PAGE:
I’m not going to do full reviews of the new series of Doctor Who, which started last night on BBC1. But I thought I might try and come up with ten points I liked, didn’t like, or thought worthy of further discussion. Hence, Ten Things About Who.

If you haven’t yet seen the episode, what the hell are you doing here? Go and watch it, and don’t come back to this post until you have done!

Continue reading “Ten things about Who: Asylum of the Daleks”

Let’s Kill Hitler (and let’s keep it spoiler-free)

Last night, I went to the National Film Theatre to see a special preview of Let’s Kill Hitler, the first episode of the second half of the current series of Doctor Who, which is due to hit BBC1 this forthcoming bank holiday weekend.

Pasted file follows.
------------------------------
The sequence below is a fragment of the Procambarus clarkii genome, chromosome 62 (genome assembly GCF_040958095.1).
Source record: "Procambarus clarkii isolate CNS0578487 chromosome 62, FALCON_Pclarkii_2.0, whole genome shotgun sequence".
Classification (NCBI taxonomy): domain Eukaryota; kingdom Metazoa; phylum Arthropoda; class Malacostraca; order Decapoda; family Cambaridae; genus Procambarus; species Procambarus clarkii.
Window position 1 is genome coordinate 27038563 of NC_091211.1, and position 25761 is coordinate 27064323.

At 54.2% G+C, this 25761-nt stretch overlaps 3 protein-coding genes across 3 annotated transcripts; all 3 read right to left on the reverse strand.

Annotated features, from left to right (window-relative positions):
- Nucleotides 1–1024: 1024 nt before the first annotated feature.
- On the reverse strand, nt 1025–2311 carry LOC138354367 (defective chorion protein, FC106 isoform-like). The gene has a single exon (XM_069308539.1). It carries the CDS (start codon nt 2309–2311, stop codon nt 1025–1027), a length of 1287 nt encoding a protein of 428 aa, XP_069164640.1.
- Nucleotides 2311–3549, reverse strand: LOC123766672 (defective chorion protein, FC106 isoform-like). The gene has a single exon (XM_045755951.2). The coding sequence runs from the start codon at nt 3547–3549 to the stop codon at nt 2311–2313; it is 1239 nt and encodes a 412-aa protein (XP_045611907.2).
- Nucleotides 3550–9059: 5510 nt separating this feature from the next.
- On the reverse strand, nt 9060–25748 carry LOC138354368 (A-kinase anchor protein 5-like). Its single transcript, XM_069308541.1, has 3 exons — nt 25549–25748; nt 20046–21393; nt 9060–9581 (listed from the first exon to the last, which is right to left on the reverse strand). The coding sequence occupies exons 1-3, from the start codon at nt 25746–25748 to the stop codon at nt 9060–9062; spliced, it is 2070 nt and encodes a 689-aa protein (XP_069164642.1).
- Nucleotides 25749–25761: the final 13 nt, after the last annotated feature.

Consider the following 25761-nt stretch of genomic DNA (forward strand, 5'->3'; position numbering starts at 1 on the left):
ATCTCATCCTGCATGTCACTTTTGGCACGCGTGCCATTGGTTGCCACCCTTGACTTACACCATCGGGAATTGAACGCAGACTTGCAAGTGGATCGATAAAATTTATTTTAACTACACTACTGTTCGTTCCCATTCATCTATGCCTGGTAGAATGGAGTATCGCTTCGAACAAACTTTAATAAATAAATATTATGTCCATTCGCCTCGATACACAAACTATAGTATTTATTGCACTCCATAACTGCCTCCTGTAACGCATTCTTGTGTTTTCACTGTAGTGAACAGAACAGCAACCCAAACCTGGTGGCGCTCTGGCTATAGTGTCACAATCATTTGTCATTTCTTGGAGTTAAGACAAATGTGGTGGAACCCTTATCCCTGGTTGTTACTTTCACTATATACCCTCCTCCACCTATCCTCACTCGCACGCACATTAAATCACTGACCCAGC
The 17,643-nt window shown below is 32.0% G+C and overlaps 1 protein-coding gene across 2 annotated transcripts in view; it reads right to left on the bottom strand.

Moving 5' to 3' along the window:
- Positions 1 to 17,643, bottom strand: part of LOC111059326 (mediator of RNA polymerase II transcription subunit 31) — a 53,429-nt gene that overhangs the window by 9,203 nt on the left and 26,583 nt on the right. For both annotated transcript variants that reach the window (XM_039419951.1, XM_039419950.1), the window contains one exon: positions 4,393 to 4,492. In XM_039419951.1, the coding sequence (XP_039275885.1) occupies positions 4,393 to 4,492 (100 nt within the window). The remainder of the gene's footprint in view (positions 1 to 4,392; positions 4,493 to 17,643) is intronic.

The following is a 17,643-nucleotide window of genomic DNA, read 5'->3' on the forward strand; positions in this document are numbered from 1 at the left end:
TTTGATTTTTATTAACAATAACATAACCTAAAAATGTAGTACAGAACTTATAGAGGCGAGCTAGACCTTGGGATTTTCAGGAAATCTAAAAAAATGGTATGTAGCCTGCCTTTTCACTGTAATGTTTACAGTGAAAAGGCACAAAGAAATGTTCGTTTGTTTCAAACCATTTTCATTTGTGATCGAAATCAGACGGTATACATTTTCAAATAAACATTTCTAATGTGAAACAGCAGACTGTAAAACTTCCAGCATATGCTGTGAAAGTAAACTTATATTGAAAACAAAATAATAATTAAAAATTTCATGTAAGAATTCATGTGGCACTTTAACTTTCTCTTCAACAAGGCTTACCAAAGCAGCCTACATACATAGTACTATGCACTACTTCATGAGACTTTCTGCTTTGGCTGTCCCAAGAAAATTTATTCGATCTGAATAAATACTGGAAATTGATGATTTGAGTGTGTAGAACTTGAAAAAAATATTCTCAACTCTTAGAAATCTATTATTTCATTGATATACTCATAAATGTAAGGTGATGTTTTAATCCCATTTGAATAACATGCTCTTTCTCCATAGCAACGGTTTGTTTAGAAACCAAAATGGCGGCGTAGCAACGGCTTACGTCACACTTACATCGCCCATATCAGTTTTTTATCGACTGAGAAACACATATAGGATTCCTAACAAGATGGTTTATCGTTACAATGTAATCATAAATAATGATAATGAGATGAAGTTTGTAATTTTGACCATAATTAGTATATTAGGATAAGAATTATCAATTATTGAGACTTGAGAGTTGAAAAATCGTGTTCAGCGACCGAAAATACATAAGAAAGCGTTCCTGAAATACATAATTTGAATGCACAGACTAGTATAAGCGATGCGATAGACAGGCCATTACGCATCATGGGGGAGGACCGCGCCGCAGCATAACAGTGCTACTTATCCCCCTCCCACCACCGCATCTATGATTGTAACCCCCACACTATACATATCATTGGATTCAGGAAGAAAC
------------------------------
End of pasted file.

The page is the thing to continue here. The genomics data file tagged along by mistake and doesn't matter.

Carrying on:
At the end of the last episode, a cabal of the Doctor’s enemies had absconded with Amy and Rory’s new baby, Melody Pond, who they said was to be bred into being a weapon in the war against the Time Lord. And in the final scene, we learned that River Song was indeed Melody, all grown up.

That episode answered many questions, though mostly in part rather than fully, and asked many more. Let’s Kill Hitler does the same, pushing the season’s story arc on in many new and exciting ways. There are some truly thrilling moments and discoveries which, as Steven Moffat reasoned in the post-airing Q&A, are best experienced as you watch the episode, so I’ll endeavour to keep this piece as spoiler-free as possible. And in that spirit, if you comment on this blogpost, I ask that you do the same…